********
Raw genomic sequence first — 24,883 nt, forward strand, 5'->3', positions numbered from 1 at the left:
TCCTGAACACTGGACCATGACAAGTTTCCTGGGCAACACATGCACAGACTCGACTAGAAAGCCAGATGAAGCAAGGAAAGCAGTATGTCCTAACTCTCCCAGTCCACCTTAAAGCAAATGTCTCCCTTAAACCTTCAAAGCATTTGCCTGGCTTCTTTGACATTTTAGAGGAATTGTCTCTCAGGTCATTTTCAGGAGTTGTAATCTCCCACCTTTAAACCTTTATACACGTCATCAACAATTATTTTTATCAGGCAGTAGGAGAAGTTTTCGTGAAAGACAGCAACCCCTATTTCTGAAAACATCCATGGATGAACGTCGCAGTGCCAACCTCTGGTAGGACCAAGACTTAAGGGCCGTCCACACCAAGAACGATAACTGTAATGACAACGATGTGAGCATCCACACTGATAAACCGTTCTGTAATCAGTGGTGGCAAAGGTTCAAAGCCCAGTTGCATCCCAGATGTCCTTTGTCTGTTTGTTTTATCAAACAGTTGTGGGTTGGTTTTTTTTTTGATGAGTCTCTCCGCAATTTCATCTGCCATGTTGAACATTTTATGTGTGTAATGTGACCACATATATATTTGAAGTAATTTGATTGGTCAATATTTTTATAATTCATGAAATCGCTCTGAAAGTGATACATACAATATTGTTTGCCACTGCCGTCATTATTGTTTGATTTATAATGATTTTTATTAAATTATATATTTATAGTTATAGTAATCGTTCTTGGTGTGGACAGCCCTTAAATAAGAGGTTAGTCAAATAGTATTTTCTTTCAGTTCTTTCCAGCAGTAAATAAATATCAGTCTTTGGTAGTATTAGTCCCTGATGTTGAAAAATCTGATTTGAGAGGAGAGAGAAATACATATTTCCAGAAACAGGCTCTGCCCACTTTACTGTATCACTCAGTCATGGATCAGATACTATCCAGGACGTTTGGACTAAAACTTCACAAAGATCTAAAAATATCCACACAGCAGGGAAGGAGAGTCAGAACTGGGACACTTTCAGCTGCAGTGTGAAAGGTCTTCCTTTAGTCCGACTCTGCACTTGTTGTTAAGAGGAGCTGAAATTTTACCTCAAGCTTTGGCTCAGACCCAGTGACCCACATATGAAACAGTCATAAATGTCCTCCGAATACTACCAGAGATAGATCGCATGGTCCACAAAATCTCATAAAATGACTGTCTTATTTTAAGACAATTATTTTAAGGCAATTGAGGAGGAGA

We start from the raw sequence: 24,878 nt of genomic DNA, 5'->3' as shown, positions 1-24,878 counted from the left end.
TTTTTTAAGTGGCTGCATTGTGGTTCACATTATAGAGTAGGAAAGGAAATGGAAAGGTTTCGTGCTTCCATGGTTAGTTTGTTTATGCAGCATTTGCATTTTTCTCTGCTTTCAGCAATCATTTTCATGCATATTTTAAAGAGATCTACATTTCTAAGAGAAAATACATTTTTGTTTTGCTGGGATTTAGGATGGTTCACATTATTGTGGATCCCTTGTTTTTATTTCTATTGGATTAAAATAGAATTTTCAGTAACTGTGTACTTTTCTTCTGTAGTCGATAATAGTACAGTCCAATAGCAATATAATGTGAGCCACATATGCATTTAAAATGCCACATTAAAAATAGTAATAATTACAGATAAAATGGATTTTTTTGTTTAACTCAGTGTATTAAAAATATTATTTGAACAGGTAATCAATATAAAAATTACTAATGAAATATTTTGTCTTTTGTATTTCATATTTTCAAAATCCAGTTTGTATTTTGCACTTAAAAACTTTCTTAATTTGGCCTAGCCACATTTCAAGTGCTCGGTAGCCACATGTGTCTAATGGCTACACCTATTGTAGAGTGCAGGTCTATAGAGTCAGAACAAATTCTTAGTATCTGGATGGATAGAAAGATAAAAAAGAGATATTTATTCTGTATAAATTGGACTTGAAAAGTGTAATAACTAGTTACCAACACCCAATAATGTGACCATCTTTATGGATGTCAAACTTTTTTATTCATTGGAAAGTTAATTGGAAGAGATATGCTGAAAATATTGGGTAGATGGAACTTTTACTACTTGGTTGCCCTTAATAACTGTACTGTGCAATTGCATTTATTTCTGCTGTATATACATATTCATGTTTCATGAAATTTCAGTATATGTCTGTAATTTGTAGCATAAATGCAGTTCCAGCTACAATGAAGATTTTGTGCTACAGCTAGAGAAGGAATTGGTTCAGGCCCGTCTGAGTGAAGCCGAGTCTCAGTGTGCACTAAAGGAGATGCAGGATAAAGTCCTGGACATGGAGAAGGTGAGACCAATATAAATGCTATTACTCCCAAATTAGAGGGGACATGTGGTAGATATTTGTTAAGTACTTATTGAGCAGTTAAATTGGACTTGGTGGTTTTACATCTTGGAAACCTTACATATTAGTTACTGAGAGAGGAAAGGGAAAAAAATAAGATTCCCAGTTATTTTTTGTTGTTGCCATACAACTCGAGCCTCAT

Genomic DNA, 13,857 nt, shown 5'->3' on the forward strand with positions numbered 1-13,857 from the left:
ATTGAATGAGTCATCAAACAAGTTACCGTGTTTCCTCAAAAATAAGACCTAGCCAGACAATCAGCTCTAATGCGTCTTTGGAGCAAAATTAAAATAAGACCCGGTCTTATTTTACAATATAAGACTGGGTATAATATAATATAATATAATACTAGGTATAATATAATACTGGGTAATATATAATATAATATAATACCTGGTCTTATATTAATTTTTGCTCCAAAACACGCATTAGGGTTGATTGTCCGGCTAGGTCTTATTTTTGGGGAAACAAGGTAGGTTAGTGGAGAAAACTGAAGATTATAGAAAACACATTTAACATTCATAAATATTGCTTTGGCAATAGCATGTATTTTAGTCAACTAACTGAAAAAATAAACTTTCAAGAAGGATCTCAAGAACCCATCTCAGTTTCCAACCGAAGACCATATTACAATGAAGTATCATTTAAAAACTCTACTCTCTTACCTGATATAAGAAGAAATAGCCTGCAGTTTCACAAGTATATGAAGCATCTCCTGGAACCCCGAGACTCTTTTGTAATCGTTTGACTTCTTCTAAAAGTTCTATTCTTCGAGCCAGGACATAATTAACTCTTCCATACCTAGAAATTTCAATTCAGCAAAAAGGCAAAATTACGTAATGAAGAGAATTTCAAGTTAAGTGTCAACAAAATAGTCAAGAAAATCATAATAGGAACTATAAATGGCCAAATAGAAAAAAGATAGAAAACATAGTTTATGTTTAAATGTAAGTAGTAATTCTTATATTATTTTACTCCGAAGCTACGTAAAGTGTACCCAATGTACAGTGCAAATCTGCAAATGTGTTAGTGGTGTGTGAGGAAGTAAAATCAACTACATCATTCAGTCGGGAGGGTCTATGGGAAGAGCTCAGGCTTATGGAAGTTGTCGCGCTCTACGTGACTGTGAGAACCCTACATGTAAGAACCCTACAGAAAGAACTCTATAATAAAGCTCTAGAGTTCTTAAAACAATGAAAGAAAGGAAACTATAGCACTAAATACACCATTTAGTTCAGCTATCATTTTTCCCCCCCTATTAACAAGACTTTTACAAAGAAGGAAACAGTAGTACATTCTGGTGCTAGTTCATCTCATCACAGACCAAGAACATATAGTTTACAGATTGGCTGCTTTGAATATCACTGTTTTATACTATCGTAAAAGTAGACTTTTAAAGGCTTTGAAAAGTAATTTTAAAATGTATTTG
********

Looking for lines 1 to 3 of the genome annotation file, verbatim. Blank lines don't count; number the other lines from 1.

Raw genomic sequence first — 24,883 nt, forward strand, 5'->3', positions numbered from 1 at the left:
TCCTGAACACTGGACCATGACAAGTTTCCTGGGCAACACATGCACAGACTCGACTAGAAAGCCAGATGAAGCAAGGAAAGCAGTATGTCCTAACTCTCCCAGTCCACCTTAAAGCAAATGTCTCCCTTAAACCTTCAAAGCATTTGCCTGGCTTCTTTGACATTTTAGAGGAATTGTCTCTCAGGTCATTTTCAGGAGTTGTAATCTCCCACCTTTAAACCTTTATACACGTCATCAACAATTATTTTTATCAGGCAGTAGGAGAAGTTTTCGTGAAAGACAGCAACCCCTATTTCTGAAAACATCCATGGATGAACGTCGCAGTGCCAACCTCTGGTAGGACCAAGACTTAAGGGCCGTCCACACCAAGAACGATAACTGTAATGACAACGATGTGAGCATCCACACTGATAAACCGTTCTGTAATCAGTGGTGGCAAAGGTTCAAAGCCCAGTTGCATCCCAGATGTCCTTTGTCTGTTTGTTTTATCAAACAGTTGTGGGTTGGTTTTTTTTTTGATGAGTCTCTCCGCAATTTCATCTGCCATGTTGAACATTTTATGTGTGTAATGTGACCACATATATATTTGAAGTAATTTGATTGGTCAATATTTTTATAATTCATGAAATCGCTCTGAAAGTGATACATACAATATTGTTTGCCACTGCCGTCATTATTGTTTGATTTATAATGATTTTTATTAAATTATATATTTATAGTTATAGTAATCGTTCTTGGTGTGGACAGCCCTTAAATAAGAGGTTAGTCAAATAGTATTTTCTTTCAGTTCTTTCCAGCAGTAAATAAATATCAGTCTTTGGTAGTATTAGTCCCTGATGTTGAAAAATCTGATTTGAGAGGAGAGAGAAATACATATTTCCAGAAACAGGCTCTGCCCACTTTACTGTATCACTCAGTCATGGATCAGATACTATCCAGGACGTTTGGACTAAAACTTCACAAAGATCTAAAAATATCCACACAGCAGGGAAGGAGAGTCAGAACTGGGACACTTTCAGCTGCAGTGTGAAAGGTCTTCCTTTAGTCCGACTCTGCACTTGTTGTTAAGAGGAGCTGAAATTTTACCTCAAGCTTTGGCTCAGACCCAGTGACCCACATATGAAACAGTCATAAATGTCCTCCGAATACTACCAGAGATAGATCGCATGGTCCACAAAATCTCATAAAATGACTGTCTTATTTTAAGACAATTATTTTAAGGCAATTGAGGAGGAGA

We start from the raw sequence: 24,878 nt of genomic DNA, 5'->3' as shown, positions 1-24,878 counted from the left end.